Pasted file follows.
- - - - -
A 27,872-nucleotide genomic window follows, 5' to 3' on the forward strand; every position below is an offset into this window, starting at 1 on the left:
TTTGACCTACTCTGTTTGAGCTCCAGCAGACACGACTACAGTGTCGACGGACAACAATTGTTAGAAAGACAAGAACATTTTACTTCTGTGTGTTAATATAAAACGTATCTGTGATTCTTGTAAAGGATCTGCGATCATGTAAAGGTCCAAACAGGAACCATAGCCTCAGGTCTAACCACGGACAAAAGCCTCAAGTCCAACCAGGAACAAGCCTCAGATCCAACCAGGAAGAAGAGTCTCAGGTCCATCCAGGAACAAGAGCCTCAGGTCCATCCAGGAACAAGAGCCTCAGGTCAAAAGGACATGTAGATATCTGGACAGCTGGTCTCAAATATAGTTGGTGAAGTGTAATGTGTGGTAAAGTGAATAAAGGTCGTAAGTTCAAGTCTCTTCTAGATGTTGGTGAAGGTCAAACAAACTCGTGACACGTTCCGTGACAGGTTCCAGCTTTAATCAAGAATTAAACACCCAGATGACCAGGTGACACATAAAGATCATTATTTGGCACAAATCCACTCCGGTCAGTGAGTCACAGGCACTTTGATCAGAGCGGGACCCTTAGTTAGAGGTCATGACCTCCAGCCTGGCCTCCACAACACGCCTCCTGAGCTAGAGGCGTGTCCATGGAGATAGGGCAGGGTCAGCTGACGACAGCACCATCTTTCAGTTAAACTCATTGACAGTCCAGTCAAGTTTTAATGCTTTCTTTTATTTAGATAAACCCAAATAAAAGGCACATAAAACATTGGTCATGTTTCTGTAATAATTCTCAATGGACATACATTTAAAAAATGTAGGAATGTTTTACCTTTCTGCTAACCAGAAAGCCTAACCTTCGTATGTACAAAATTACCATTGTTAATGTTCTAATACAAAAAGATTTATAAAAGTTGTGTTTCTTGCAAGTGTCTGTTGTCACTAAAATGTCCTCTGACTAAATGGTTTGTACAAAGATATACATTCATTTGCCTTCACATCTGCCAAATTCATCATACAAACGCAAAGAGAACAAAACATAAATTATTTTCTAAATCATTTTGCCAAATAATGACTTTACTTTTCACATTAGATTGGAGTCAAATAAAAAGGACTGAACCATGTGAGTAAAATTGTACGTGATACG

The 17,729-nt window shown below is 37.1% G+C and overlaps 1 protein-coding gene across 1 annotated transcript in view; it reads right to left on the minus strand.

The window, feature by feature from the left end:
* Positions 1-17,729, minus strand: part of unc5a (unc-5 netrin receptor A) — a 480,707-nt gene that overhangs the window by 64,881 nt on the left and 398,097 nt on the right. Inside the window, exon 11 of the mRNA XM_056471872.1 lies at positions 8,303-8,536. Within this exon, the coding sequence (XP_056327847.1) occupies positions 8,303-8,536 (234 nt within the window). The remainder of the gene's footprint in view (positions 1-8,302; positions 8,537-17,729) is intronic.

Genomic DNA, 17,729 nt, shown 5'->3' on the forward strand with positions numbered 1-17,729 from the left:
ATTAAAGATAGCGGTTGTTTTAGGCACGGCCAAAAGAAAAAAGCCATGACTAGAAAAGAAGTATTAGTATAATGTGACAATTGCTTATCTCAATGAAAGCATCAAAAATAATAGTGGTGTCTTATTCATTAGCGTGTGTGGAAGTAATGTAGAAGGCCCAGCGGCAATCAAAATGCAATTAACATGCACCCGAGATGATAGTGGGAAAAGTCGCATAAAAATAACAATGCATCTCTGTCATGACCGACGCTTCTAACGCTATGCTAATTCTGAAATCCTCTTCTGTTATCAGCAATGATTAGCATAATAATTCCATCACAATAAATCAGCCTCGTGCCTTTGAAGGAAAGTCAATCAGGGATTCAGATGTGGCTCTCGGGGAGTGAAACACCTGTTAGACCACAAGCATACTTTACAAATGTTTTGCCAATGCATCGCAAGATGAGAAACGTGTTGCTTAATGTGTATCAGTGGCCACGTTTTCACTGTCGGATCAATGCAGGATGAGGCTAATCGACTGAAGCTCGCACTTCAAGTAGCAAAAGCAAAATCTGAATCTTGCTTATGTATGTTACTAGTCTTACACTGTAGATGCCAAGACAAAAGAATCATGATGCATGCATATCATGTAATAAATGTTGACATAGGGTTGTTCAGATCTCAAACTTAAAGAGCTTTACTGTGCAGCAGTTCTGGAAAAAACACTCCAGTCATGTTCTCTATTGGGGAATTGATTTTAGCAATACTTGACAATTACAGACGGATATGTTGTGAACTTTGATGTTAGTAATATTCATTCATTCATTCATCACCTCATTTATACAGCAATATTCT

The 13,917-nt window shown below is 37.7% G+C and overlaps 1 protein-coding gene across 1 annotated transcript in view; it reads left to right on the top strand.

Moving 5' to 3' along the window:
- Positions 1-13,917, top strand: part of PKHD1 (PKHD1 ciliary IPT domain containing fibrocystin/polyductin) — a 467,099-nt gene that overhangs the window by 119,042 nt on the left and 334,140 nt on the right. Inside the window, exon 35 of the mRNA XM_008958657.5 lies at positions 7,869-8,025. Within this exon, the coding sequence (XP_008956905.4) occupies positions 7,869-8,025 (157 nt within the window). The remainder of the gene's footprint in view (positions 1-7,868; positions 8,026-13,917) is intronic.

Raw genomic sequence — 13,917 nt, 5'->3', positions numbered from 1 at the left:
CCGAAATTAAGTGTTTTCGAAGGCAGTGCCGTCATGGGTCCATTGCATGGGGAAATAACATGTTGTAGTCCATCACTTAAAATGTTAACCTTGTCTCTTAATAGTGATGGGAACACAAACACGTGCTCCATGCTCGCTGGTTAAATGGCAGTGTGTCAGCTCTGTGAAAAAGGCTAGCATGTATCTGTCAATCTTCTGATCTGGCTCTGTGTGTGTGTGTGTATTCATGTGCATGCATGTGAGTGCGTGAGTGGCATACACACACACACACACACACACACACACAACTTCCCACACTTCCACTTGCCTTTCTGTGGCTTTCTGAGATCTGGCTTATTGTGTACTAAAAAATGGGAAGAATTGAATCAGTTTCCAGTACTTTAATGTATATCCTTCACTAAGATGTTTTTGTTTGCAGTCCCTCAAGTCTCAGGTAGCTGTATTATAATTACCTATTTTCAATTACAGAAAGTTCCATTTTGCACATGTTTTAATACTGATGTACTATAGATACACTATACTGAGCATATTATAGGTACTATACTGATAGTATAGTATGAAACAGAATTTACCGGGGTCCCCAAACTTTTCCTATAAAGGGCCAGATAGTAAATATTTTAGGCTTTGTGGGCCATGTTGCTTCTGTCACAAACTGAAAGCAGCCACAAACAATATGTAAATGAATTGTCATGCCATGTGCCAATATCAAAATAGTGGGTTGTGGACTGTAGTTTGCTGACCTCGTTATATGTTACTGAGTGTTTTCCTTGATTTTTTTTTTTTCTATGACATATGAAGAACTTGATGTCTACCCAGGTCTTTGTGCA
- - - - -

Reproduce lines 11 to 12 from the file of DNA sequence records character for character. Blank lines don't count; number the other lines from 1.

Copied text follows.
Raw genomic sequence — 13,917 nt, 5'->3', positions numbered from 1 at the left:
CCGAAATTAAGTGTTTTCGAAGGCAGTGCCGTCATGGGTCCATTGCATGGGGAAATAACATGTTGTAGTCCATCACTTAAAATGTTAACCTTGTCTCTTAATAGTGATGGGAACACAAACACGTGCTCCATGCTCGCTGGTTAAATGGCAGTGTGTCAGCTCTGTGAAAAAGGCTAGCATGTATCTGTCAATCTTCTGATCTGGCTCTGTGTGTGTGTGTGTATTCATGTGCATGCATGTGAGTGCGTGAGTGGCATACACACACACACACACACACACACACACAACTTCCCACACTTCCACTTGCCTTTCTGTGGCTTTCTGAGATCTGGCTTATTGTGTACTAAAAAATGGGAAGAATTGAATCAGTTTCCAGTACTTTAATGTATATCCTTCACTAAGATGTTTTTGTTTGCAGTCCCTCAAGTCTCAGGTAGCTGTATTATAATTACCTATTTTCAATTACAGAAAGTTCCATTTTGCACATGTTTTAATACTGATGTACTATAGATACACTATACTGAGCATATTATAGGTACTATACTGATAGTATAGTATGAAACAGAATTTACCGGGGTCCCCAAACTTTTCCTATAAAGGGCCAGATAGTAAATATTTTAGGCTTTGTGGGCCATGTTGCTTCTGTCACAAACTGAAAGCAGCCACAAACAATATGTAAATGAATTGTCATGCCATGTGCCAATATCAAAATAGTGGGTTGTGGACTGTAGTTTGCTGACCTCGTTATATGTTACTGAGTGTTTTCCTTGATTTTTTTTTTTTCTATGACATATGAAGAACTTGATGTCTACCCAGGTCTTTGTGCA